Remote Desktop Connection Manager
Last week the Exchange Team blogged about the Remote Desktop Connection Manager being available for download at Microsoft.com (here is the article). This is a handy tool indeed and I’ve switched over from my trusted Remote Desktop console that came packaged with Windows Server 2003 and was an extension of the original TSMMC I used back in the PowerShell day.
Firstly I would like to point out that I’ve structured my Remote Desktop console pretty well, although there are a few limitations. Firstly servers cannot be moved up and down in the order. Therefore if you use a site code in your Domain Controller naming convention and you bring a new site on, to maintain a list sorted alphabetically I had to rename all the servers from the mid-point onwards to essentially ‘shuffle’ the servers down a spot.
My other major frustration was being able to identify servers that I had an active connection too.
Above is an example of my Remote Desktop Console structure. As you can see I’ve structured my servers by Role. This has worked well for me in my current role, but previously I have structured by customer or had separate consoles for each customer I supported.
Moving along I installed the Remote Desktop Connection Manager last week and despite this being the first public release it is listed as V 2.2.
Okay… that’s a little bland, but this is where the power of the Remote Desktop Connection Manager (known hereon in as RDMAN) starts. I click “File > New” and when I create a group it is saved as an .rdg file. This is cool, each of my top level groups are now portable. I can already see the power for handing over solutions to customers, I can provide them a pre-configured console with RDP access to each of their servers.
Right-clicking on the group I have the option to either “Add Servers” or “Import Servers”. When I click “Add Servers” I am prompted stating that I can’t add groups and servers to top level groups and if I add servers I can no longer add groups. This is okay for ATM in the Exchange Group and I will show why I might not use it for the Domain Controllers group. But rather then simply adding each of my Exchange Servers one at a time I can also import them. Heading back to my original Console I can right click and “Export List” from my Exchange Servers group. This saves a text file with each of the server names, I simply use that as the “Import Servers” and viola populated.
Next this is cool If i click on the group I can see thumbnail views of each of my servers.
This is nice but this is only the beginning. If I sign out of one of my Exchange servers it shows in the console that I’m not connected. Furthermore the list of servers is always in alphabetical order with the servers that I’m connected to moving to the top of the group.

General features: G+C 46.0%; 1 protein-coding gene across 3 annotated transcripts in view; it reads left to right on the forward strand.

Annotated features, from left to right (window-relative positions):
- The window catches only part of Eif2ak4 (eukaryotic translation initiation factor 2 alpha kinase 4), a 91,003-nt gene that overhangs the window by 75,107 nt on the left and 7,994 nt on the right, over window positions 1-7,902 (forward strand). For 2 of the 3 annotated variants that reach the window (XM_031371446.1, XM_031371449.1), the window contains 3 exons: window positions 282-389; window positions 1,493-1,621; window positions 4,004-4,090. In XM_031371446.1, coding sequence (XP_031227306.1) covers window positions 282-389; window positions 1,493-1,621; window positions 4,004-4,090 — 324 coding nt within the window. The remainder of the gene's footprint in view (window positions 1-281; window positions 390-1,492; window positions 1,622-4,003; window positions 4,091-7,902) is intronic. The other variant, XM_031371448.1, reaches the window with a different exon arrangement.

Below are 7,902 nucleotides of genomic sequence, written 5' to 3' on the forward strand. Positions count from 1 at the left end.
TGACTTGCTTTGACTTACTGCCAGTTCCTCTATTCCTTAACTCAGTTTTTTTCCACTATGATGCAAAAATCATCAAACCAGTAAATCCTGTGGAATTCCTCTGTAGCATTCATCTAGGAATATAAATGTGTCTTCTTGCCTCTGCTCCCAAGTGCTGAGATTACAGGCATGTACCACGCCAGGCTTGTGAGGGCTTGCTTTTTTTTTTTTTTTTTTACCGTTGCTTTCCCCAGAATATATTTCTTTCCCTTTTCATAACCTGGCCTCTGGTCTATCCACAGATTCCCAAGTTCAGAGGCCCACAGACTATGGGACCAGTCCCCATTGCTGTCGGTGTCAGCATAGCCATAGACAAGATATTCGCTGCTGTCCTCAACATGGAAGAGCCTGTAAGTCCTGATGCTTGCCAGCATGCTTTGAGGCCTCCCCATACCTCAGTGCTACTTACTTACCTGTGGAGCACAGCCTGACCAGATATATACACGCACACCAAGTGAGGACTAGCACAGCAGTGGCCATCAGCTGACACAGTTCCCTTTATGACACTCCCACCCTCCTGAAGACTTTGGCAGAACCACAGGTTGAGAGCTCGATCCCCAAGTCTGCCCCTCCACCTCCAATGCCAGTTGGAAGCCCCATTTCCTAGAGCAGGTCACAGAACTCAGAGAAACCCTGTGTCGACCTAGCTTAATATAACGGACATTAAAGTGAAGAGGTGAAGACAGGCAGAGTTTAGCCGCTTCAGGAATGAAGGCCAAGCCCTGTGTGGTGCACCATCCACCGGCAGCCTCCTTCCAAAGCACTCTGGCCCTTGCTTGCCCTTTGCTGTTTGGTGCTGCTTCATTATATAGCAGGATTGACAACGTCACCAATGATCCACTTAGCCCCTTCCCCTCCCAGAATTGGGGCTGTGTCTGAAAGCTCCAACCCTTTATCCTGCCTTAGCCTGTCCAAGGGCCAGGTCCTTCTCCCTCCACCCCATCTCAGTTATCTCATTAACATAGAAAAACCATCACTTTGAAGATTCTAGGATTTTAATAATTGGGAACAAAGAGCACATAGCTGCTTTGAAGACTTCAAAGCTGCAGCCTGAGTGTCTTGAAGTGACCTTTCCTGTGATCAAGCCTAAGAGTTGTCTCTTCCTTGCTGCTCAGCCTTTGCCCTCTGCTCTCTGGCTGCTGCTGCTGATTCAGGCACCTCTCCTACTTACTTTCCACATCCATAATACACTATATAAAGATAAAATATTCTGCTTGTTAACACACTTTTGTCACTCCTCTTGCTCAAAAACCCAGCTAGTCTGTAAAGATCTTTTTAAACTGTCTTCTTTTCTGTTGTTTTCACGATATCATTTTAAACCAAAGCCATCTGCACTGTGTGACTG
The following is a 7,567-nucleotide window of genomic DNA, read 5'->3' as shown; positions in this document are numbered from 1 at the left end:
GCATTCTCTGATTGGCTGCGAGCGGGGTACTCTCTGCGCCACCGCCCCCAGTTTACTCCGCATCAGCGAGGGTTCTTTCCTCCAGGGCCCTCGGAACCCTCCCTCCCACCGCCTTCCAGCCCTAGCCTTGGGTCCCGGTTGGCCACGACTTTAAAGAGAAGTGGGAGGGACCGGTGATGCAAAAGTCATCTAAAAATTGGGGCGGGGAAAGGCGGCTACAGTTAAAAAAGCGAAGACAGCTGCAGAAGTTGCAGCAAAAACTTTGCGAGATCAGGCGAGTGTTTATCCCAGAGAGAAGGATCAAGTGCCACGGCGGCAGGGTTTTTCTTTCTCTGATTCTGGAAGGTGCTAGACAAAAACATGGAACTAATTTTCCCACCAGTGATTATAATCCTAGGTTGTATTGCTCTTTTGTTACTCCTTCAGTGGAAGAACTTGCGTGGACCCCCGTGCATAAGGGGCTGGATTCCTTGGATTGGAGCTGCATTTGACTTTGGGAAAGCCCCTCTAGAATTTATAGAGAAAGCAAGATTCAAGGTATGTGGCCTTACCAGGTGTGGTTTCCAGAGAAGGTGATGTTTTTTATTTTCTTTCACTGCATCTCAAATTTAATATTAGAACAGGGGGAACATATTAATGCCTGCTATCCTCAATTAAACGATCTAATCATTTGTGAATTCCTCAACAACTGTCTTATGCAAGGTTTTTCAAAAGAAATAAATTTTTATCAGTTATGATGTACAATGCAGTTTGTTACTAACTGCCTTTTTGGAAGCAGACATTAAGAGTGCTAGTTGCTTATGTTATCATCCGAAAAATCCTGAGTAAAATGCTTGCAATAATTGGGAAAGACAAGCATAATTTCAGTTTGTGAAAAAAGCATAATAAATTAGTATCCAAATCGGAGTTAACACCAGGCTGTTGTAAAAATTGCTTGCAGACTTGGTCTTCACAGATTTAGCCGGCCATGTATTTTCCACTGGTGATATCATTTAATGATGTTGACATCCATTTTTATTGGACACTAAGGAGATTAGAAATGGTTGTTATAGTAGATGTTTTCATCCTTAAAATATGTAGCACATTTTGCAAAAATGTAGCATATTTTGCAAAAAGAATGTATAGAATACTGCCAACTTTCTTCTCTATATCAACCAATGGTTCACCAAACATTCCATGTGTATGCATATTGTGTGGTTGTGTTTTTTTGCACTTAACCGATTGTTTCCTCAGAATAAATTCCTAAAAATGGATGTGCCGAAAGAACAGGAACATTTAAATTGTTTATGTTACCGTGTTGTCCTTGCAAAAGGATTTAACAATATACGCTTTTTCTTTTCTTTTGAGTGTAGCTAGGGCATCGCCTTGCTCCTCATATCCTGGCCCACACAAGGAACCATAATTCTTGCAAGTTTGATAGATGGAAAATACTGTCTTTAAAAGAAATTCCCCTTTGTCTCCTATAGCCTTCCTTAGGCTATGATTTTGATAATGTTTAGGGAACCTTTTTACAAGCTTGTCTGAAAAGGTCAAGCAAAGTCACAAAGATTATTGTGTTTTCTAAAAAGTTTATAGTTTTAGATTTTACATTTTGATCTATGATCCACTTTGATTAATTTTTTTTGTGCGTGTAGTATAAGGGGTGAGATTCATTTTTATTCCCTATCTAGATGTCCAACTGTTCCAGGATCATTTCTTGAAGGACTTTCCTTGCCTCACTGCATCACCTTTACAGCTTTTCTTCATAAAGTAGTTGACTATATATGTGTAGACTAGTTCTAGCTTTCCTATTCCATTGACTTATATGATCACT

Check out this option, by right clicking on the group I can enter my credentials just the once and sign onto all servers in the group. (Just a tip for young players.. Don’t miss-type your password, if you had say 30 servers in the group and you miss-type your password you will have 30 AuthN failures and probably lock your account out)
Let’s take a look at the properties of the group now. I’ll only screenshot a few tabs here as some of them are self explanatory.
Tab 1 – File Settings is just the group name, path to the .rdg file and a comment section.
Tab 2 – Logon Credentials – So the the option is here to store your credentials for each connection or simply “Inherit from parent”. Personally I don’t like to store my credentials inside apps but, being able to set the default username is handy. In my old Remote Desktops console I would have to manually enter it the first time I connected to a server and then it would be stored, here I enter it once for the group and I’m done.
Tab 3 – Gateway Settings – All the settings and again credentials for connecting via a RDS Gateway Server. I don’t use this functionality so lets move on.
Tab 4 – Connection Settings – Here we can connect to the console, change the Start Program or even the port :).
Tab 5 – Remote Desktop Settings – Simply Colour depth and Desktop Size. Just like my Remote Desktop Console I simply choose fill the pane.
Tab 6 – Local Resources – Standard settings from the local resources tab of the Remote Desktop Connection dialog.
Tab 7 – Display Options – Sets the options for the thumbnail view.
Tab 8 – Security Settings – Offers some options around AuthN and warnings for errors etc.. I haven’t looked into these options too much as this stage.
Remember earlier I mentioned that I could add groups. This is cool feature because I may have servers that share a role but different AuthN requirements I can simply spilt these out. A great example is Domain Controllers from multiple domains.
It is pretty obvious that I am really happy with RDMAN. It solved many of my issues with the Remote Desktops Console and adds functionality that I didn’t even think of. A big thanks to Julian Burger at Microsoft for creating the tool and the Exchange Team for working to the help make it public. My advice, if you manage or deploy Windows Server environments is get on board.